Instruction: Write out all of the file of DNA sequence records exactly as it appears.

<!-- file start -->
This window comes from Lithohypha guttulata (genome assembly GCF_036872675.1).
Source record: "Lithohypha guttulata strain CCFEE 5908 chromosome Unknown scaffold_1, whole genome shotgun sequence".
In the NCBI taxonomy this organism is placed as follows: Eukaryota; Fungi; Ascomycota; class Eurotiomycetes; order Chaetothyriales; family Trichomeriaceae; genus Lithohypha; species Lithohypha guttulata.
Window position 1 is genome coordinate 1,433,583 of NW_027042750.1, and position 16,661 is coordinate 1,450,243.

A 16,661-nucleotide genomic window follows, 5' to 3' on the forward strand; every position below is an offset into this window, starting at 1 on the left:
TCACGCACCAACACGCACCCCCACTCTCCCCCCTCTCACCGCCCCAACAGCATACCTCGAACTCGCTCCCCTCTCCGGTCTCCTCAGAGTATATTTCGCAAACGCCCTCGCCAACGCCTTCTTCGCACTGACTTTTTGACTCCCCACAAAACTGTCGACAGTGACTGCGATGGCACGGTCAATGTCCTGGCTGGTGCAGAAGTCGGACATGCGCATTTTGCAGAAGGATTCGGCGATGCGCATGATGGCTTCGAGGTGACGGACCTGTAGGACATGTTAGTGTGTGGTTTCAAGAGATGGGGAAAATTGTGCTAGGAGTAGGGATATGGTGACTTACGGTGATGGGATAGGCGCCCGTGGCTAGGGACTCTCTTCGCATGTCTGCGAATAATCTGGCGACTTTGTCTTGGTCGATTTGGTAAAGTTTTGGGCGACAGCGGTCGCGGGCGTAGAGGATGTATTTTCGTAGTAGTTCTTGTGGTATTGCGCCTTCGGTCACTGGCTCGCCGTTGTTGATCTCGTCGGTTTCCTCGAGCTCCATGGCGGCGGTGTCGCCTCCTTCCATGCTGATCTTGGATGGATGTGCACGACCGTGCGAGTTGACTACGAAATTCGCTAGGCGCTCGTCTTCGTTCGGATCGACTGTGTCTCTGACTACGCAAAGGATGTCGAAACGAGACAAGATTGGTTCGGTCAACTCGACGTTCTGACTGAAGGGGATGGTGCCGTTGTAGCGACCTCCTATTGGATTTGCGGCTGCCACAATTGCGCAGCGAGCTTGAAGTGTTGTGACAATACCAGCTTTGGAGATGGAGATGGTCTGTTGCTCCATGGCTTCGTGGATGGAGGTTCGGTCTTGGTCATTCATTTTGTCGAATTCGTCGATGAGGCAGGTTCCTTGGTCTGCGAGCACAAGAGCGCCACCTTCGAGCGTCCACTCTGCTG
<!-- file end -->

This window comes from Lithohypha guttulata (genome assembly GCF_036872675.1).
Source record: "Lithohypha guttulata strain CCFEE 5908 chromosome Unknown scaffold_1, whole genome shotgun sequence".
In the NCBI taxonomy this organism is placed as follows: Eukaryota; Fungi; Ascomycota; class Eurotiomycetes; order Chaetothyriales; family Trichomeriaceae; genus Lithohypha; species Lithohypha guttulata.
Window position 1 is genome coordinate 1,433,583 of NW_027042750.1, and position 16,661 is coordinate 1,450,243.

A 16,661-nucleotide genomic window follows, 5' to 3' on the forward strand; every position below is an offset into this window, starting at 1 on the left:
TCACGCACCAACACGCACCCCCACTCTCCCCCCTCTCACCGCCCCAACAGCATACCTCGAACTCGCTCCCCTCTCCGGTCTCCTCAGAGTATATTTCGCAAACGCCCTCGCCAACGCCTTCTTCGCACTGACTTTTTGACTCCCCACAAAACTGTCGACAGTGACTGCGATGGCACGGTCAATGTCCTGGCTGGTGCAGAAGTCGGACATGCGCATTTTGCAGAAGGATTCGGCGATGCGCATGATGGCTTCGAGGTGACGGACCTGTAGGACATGTTAGTGTGTGGTTTCAAGAGATGGGGAAAATTGTGCTAGGAGTAGGGATATGGTGACTTACGGTGATGGGATAGGCGCCCGTGGCTAGGGACTCTCTTCGCATGTCTGCGAATAATCTGGCGACTTTGTCTTGGTCGATTTGGTAAAGTTTTGGGCGACAGCGGTCGCGGGCGTAGAGGATGTATTTTCGTAGTAGTTCTTGTGGTATTGCGCCTTCGGTCACTGGCTCGCCGTTGTTGATCTCGTCGGTTTCCTCGAGCTCCATGGCGGCGGTGTCGCCTCCTTCCATGCTGATCTTGGATGGATGTGCACGACCGTGCGAGTTGACTACGAAATTCGCTAGGCGCTCGTCTTCGTTCGGATCGACTGTGTCTCTGACTACGCAAAGGATGTCGAAACGAGACAAGATTGGTTCGGTCAACTCGACGTTCTGACTGAAGGGGATGGTGCCGTTGTAGCGACCTCCTATTGGATTTGCGGCTGCCACAATTGCGCAGCGAGCTTGAAGTGTTGTGACAATACCAGCTTTGGAGATGGAGATGGTCTGTTGCTCCATGGCTTCGTGGATGGAGGTTCGGTCTTGGTCATTCATTTTGTCGAATTCGTCGATGAGGCAGGTTCCTTGGTCTGCGAGCACAAGAGCGCCACCTTCGAGCGTCCACTCTGCTG